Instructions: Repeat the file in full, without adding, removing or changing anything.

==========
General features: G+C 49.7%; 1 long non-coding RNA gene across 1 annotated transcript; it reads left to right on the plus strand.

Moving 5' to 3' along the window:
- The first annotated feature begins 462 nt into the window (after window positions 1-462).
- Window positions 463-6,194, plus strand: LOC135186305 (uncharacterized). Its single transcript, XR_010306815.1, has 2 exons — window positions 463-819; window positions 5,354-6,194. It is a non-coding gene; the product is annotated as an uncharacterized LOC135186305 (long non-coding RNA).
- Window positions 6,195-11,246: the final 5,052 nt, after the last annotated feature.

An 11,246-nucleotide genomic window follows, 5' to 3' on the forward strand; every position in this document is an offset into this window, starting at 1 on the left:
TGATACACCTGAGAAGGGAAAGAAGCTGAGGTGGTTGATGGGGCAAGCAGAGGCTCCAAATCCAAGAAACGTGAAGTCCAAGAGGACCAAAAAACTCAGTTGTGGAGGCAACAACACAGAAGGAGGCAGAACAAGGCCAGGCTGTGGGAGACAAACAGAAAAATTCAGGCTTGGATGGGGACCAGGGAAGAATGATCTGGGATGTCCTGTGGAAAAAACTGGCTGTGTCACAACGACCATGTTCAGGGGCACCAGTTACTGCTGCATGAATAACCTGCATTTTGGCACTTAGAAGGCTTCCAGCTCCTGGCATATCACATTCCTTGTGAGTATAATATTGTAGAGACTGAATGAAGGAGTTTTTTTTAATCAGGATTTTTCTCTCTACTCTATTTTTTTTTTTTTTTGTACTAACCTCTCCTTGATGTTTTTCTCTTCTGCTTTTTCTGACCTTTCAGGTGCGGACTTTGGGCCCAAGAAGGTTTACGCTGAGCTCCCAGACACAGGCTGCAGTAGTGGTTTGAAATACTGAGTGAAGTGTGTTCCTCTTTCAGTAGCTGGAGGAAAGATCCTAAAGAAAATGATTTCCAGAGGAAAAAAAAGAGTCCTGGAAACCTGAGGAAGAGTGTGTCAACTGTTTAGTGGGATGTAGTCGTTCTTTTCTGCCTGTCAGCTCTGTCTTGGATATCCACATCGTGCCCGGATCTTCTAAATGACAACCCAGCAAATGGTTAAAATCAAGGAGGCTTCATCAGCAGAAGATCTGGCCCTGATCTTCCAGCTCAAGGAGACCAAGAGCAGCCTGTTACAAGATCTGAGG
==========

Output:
General features: G+C 49.7%; 1 long non-coding RNA gene across 1 annotated transcript; it reads left to right on the plus strand.

Moving 5' to 3' along the window:
- The first annotated feature begins 462 nt into the window (after window positions 1-462).
- Window positions 463-6,194, plus strand: LOC135186305 (uncharacterized). Its single transcript, XR_010306815.1, has 2 exons — window positions 463-819; window positions 5,354-6,194. It is a non-coding gene; the product is annotated as an uncharacterized LOC135186305 (long non-coding RNA).
- Window positions 6,195-11,246: the final 5,052 nt, after the last annotated feature.

An 11,246-nucleotide genomic window follows, 5' to 3' on the forward strand; every position in this document is an offset into this window, starting at 1 on the left:
TGATACACCTGAGAAGGGAAAGAAGCTGAGGTGGTTGATGGGGCAAGCAGAGGCTCCAAATCCAAGAAACGTGAAGTCCAAGAGGACCAAAAAACTCAGTTGTGGAGGCAACAACACAGAAGGAGGCAGAACAAGGCCAGGCTGTGGGAGACAAACAGAAAAATTCAGGCTTGGATGGGGACCAGGGAAGAATGATCTGGGATGTCCTGTGGAAAAAACTGGCTGTGTCACAACGACCATGTTCAGGGGCACCAGTTACTGCTGCATGAATAACCTGCATTTTGGCACTTAGAAGGCTTCCAGCTCCTGGCATATCACATTCCTTGTGAGTATAATATTGTAGAGACTGAATGAAGGAGTTTTTTTTAATCAGGATTTTTCTCTCTACTCTATTTTTTTTTTTTTTTGTACTAACCTCTCCTTGATGTTTTTCTCTTCTGCTTTTTCTGACCTTTCAGGTGCGGACTTTGGGCCCAAGAAGGTTTACGCTGAGCTCCCAGACACAGGCTGCAGTAGTGGTTTGAAATACTGAGTGAAGTGTGTTCCTCTTTCAGTAGCTGGAGGAAAGATCCTAAAGAAAATGATTTCCAGAGGAAAAAAAAGAGTCCTGGAAACCTGAGGAAGAGTGTGTCAACTGTTTAGTGGGATGTAGTCGTTCTTTTCTGCCTGTCAGCTCTGTCTTGGATATCCACATCGTGCCCGGATCTTCTAAATGACAACCCAGCAAATGGTTAAAATCAAGGAGGCTTCATCAGCAGAAGATCTGGCCCTGATCTTCCAGCTCAAGGAGACCAAGAGCAGCCTGTTACAAGATCTGAGG